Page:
Related topics

Capone Vault Opening Strikes Gold in Ratings

April 23, 1986 GMT

CHICAGO (AP) _ The producers of a live television special on the opening of a sealed chamber linked to gangster Al Capone say they’re disappointed in the vault’s contents, but pleased with the show’s ratings.

″We would have loved to have found a million in jewels and dead bodies, but it didn’t happen,″ said Jack Devlin, director of creative services for Tribune Entertainment Co., which co-produced the two-hour syndicated program with the Los Angeles-based Westgate Group.

The $1 million venture only turned up empty bottles that may have held bathtub gin, and an old porcelain sign for ″Adams Express Co,″ but Devlin said the ratings were fair consolation.

″This show did very, very well,″ said Terri Luke, promotion manager for suburban Northbrook-based A.C. Nielsen Co., which conducts ratings of TV programming.

The mysterious vault was in the basement of the Lexington Hotel, where Capone took up residence in 1928. He left in 1932 to serve an eight-year stretch in federal prison for income-tax evasion, and some believed he had hidden cash reserves in the sealed vault, or even rivals’ bones.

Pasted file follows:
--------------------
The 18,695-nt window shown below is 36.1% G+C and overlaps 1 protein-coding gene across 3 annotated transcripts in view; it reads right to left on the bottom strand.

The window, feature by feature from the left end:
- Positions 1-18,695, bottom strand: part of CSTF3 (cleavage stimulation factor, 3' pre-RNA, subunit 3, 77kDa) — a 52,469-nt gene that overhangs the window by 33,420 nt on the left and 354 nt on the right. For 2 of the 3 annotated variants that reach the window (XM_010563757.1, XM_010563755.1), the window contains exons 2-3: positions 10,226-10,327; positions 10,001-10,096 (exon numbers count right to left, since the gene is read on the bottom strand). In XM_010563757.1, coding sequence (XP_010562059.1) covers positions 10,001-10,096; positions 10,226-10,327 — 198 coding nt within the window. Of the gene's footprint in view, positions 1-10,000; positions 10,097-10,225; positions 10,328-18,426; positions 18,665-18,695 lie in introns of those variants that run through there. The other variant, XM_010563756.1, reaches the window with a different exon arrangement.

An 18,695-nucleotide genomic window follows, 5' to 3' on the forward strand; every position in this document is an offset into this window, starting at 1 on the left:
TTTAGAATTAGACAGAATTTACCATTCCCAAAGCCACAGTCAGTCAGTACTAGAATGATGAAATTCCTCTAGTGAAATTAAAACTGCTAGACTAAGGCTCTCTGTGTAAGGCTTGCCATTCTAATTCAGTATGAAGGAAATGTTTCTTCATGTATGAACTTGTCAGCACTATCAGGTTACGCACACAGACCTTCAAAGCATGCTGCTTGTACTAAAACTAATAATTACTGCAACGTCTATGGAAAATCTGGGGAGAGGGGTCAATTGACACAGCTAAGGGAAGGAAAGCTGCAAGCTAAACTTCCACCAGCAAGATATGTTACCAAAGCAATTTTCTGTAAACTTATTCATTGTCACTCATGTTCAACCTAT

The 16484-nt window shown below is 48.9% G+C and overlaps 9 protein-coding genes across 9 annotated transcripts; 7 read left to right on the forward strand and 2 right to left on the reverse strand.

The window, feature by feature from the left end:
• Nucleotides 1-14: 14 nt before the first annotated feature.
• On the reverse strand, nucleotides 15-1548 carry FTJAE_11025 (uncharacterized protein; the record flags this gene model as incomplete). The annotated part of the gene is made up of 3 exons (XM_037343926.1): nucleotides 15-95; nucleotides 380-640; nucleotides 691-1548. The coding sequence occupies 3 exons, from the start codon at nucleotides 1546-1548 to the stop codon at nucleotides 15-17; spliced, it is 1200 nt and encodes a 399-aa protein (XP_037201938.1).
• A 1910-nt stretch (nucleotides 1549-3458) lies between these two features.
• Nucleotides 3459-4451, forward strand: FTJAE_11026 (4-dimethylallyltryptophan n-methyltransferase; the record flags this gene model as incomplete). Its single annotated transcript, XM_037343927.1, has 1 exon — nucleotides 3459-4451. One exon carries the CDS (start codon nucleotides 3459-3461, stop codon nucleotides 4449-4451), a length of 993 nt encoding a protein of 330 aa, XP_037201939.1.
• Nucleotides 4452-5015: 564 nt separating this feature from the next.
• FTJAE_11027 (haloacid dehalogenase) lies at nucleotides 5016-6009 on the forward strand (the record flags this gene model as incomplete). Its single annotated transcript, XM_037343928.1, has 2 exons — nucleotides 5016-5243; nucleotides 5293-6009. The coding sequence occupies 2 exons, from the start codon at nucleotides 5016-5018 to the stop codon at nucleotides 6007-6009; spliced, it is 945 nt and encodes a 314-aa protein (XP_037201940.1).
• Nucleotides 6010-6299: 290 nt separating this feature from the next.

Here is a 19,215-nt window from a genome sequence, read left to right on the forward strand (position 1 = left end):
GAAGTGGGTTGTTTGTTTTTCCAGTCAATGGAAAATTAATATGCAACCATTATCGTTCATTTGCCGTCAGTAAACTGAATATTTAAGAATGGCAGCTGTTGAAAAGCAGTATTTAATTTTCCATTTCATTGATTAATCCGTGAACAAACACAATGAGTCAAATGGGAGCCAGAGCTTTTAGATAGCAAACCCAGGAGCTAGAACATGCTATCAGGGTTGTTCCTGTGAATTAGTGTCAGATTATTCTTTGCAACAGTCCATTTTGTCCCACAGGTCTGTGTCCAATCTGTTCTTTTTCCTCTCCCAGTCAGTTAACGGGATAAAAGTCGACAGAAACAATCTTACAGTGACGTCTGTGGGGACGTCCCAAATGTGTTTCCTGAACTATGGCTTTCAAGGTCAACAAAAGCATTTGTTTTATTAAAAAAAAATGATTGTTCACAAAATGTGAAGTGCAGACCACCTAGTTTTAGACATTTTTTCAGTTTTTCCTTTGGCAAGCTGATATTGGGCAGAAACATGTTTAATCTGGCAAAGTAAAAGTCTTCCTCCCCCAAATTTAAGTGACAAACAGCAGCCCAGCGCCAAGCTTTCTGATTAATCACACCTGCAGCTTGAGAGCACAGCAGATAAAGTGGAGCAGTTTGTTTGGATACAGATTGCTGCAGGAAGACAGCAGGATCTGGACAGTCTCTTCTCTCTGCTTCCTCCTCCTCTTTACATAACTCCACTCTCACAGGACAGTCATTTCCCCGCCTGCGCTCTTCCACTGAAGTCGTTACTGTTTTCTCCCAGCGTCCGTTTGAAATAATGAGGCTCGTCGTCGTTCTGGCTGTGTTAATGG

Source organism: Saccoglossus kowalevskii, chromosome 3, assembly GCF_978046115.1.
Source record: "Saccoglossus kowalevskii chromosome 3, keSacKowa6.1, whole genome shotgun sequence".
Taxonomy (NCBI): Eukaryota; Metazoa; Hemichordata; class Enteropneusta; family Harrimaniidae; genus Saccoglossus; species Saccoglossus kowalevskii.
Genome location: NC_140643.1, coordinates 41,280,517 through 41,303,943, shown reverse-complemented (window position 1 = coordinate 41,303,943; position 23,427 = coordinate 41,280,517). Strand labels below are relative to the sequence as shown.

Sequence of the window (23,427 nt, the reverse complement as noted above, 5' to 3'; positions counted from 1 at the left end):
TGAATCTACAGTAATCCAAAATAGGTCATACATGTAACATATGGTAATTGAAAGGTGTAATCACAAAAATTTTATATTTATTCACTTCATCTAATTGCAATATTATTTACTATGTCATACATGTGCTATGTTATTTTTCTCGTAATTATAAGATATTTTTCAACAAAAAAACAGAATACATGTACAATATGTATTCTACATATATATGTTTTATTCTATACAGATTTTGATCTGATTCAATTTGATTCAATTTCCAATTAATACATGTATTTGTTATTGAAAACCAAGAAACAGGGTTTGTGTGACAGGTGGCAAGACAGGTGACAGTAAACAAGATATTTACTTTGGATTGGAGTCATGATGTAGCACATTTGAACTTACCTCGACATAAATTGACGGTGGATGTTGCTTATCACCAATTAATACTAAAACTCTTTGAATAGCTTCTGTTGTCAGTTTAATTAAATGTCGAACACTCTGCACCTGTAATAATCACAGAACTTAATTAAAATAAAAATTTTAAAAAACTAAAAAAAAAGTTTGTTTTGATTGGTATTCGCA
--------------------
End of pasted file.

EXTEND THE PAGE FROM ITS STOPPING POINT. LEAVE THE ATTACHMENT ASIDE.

Monday’s program recorded a 57.3 rating and a 73 share in Chicago, said Devlin and Ms. Luke. The Chicago Bears’ Super Bowl victory earlier this year logged a 63.2 rating and 87 share.

In New York, the vault opening won a 33.2 rating and a 45 share, and in Los Angeles, a 45.6 rating and a 61 share, Ms. Luke said.

Ratings indicate the percentage of households watching a show among all television households, Ms. Luke said, while shares indicate the percentage in households watching TV.

″We were expecting maybe a 21 rating or a 22,″ Devlin said.

In Denver, the show averaged 60 percent of the viewing audience, but the station which broadcast it received calls protesting the fact that no bodies or booty was found, the Denver Post reported today.

″I don’t think the lack of findings ruined the show,″ Mark Schacher, program director for KWGN, told the newspaper. ″We’re in the business of providing programming that people are interested in watching. Apparently we did that Monday night.″

″The Mystery Of Al Capone’s Vaults″ was sold to 181 U.S. stations and carried on Tribune’s superstation WGN, making it available to 94 percent of the population, producers said.

Devlin said he did not expect the outcome to hurt overseas syndication.

″Capone is magic,″ he said.

Capone is best known for the 1929 St. Valentine’s Day Massacre, when seven men linked to rival gangster George ″Bugs″ Moran were machine-gunned to death in a North Side garage. No one was ever charged in the case.

Devlin said producers have decided against continuing the excavation, which ended at a third wall inside the bunker-like chamber after crews removed a 7,000-pound concrete slab sealing the outer wall and blasted through a second wall.